answers the question- Is every student succeeding, regardless of income, race, culture, or
disability.


Key Trends in the Data
Excellence is evident in a district that has met all of the indicators more than 3 years in a
row and has had a performance index of over 100 since the 2005-2006 school year.
Having said that, there are a few areas that can be focused on for improvement that will
only help the district continue to achieve excellence.
Looking at the 3rd grade scores in reading and math, there has been a drop in the number
of students tested as proficient. This is an area that is important, specifically with the 3rd
grade reading guarantee. Although the OAA performance index rose 0.1 points from last
year, it is still a drop from two years ago. Again, it is hard to criticize this given that the
PI is over 100. But it is not perfect until it is 120.
The area that I feel needs to be the focal point for goals is in the gap closing. If you look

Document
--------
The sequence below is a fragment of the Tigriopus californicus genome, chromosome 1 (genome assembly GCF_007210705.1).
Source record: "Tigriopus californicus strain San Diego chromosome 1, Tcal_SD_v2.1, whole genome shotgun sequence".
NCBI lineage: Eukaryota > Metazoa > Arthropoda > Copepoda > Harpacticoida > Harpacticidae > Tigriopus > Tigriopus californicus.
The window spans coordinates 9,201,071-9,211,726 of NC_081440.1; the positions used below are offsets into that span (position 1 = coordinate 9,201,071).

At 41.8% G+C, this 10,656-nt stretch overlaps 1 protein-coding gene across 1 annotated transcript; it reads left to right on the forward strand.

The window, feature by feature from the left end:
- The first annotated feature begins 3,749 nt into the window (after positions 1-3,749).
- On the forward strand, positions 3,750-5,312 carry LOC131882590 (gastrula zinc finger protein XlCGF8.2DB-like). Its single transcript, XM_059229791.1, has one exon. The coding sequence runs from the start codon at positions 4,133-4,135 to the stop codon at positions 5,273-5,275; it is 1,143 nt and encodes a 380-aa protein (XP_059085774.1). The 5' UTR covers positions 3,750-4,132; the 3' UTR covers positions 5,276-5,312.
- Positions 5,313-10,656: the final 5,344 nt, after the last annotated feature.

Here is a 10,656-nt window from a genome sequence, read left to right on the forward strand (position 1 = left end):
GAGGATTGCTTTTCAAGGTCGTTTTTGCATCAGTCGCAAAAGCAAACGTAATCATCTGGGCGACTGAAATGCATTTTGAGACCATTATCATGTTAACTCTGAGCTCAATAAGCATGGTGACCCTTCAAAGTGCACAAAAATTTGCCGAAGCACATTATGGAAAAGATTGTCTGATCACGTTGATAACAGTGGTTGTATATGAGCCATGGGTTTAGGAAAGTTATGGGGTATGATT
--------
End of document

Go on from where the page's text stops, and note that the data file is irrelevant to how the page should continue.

at the report card from last year, students will disabilities lag way behind their peers.
Reading scores were 64.4%, Math 56.7% and Graduation Rate was 65.6%. Limited
English students did not fair much better, falling behind the state annual measurable
objectives in all areas--Reading 71.7%, Math 70.7%, Graduation 73%. Other areas that
the AMOs were not met were in reading and math for African American students,
Hispanic students and economically disadvantaged students. The achievement gap is a
crucial area that needs to be addressed. I believe this is an area that we should address
with at least one of our goals.

93.8% 95.2%
Hilliard City School
1.A Brief Introduction
The location of Hilliard is in northwest Franklin County. The city consists of 60 square miles
including all of Brown and Norwich townships; part of Franklin, Washington, and Prairie
townships; the City of Hilliard itself; part of the cities of Columbus and Dublin; and less than
one square mile in Union County. About 45.65% of students reside in Columbus, 38.98% in
Hilliard, 11.38% in the townships and 3.99% in Dublin. (1/2014). All homeowners are assessed
the same rate of school property tax regardless of where they live.
District Population
According to 2000 data from the U.S. Bureau of the Census, the under-18 population in the
school district grew 111 percent between 1990 and 2000. In 1989, the school district population
was 35,896. By the year 2000, our population had jumped to 79,125.

Enrollment
(Updated 1/2014)
Overall : 15,871
Preschool Total: 361
Elementary Total: 7,049